I hear this question quite frequently and would like to first explain Amazon's policy on this issue and then offer you some additional rationale and practical advice.
First of all, let me quote directly from Amazon Associates Operating Agreement:
The section above clearly states that you may not click on the link that contains your Amazon Associates ID and make a purchase from Amazon. However, it is not that simple. Several questions come immediately to mind. As you know from my previous post titled Does Amazon store cookies on people who bought through your affiliate program?, Amazon keeps the cookie for 24 hours after the customer clicks on an Amazon affiliate link. So, what happens if you have been clicking on your own links to test them then inadvertently went to Amazon later in the day and made a purchase? Obviously, you would be tagged with your own Associates ID.
Clearly, this is is not an intended violation of the agreement. What happens is Amazon reserves the right to withhold paying fees on products you purchase for your own use. If you clearly abuse this section and build a site via which you exclusively purchase all your Amazon products and offer your friends, relatives or associates to purchase Amazon products, Amazon reserves the right to terminate the agreement entirely (in other words, terminate your Associates account and not pay you any fees you've earned so far). So how does Amazon know when to withhold fees and when to terminate agreement? Because it is not easy to tell if your purchase is inadvertent or intentional I am only aware of Amazon withholding fees for personal purchases and not terminating the entire agreement for this reason.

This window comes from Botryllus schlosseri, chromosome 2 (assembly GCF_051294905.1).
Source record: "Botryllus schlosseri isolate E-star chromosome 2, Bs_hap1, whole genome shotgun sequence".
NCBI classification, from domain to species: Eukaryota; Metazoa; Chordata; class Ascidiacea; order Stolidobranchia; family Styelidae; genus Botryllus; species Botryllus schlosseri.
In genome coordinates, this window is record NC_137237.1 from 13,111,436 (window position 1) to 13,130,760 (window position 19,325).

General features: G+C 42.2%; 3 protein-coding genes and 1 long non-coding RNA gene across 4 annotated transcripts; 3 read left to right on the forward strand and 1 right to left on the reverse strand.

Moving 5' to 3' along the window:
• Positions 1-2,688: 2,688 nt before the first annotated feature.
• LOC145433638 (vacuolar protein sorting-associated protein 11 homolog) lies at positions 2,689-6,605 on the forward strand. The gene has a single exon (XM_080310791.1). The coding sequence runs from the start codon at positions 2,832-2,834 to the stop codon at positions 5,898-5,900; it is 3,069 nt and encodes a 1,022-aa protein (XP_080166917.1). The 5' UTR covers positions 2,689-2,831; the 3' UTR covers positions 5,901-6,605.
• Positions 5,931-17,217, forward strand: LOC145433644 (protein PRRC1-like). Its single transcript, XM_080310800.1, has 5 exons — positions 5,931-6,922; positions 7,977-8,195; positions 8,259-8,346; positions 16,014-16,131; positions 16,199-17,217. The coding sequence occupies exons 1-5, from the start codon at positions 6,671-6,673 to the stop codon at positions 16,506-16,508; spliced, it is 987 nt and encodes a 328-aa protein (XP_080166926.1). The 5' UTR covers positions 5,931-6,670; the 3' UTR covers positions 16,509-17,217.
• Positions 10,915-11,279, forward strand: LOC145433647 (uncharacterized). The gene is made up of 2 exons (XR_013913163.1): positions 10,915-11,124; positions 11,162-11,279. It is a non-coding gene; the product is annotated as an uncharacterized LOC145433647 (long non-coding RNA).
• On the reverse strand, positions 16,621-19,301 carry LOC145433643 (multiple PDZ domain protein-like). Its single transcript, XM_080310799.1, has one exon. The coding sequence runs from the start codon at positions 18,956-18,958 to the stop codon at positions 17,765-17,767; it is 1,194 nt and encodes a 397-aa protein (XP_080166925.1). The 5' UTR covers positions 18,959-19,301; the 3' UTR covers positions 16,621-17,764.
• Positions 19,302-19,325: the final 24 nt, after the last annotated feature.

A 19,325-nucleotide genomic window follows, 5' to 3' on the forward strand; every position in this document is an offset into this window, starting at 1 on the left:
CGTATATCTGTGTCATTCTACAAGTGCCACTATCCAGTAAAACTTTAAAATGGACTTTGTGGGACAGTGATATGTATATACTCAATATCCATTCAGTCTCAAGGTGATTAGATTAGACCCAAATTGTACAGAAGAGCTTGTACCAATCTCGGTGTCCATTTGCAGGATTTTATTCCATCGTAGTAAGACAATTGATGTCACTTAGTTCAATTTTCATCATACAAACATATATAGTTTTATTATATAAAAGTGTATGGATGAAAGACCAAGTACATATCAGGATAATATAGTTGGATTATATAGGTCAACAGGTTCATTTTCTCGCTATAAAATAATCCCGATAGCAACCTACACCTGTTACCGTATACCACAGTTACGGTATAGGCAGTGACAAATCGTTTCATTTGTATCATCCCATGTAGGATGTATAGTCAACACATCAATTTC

The next question that comes to mind is why restrict such sales? Retailers that have an affiliate program generate only a portion of their sales via affiliate sales. Majority of all sales occur when customers come to a retailer directly and the retailer does not have to pay any affiliate fees on such purchases. Because retailers regard affiliate programs as a marketing channel, they hope affiliates introduce customers to their products and service, especially those customers who have not shopped with the retailer previously. Once a customer has a positive shopping experience, retailers hope the customer will return directly to them, bypassing affiliates and thus saving the retailer from incurring affiliate fees on follow-on sales. When the affiliate purchases products directly from the retailer with his own affiliate ID, the goal of the affiliate program is broken. That is why Amazon and many other merchants do not pay fees on purchases made by affiliates for personal use.
Then why restrict sales by affiliates to their friends and family? This a poor decision in my opinion. Obviously, if I encourage all of my friends and family to shop at Amazon, Amazon will get sales that they otherwise may not have received and will benefit from such sales. I believe that this rule was put in place because Amazon argued that as an Amazon affiliate, I would tell all of my friends and family to shop at Amazon even if I don't receive affiliate fees. I do not agree with such an argument. A merchant should give all of their affiliates 100% incentive to drive any and all sales to the merchant, including sales to friends and family. Thus, affiliates should be compensated for such sales. Furthermore, while I do see the merchant's perspective for restricting personal purchases, because of the difficulty to enforce such activity (affiliates could always open two accounts, one for personal sales and one for referred sales), I also believe that all such purchases should be allowed. Unfortunately, today Amazon does not permit such sales.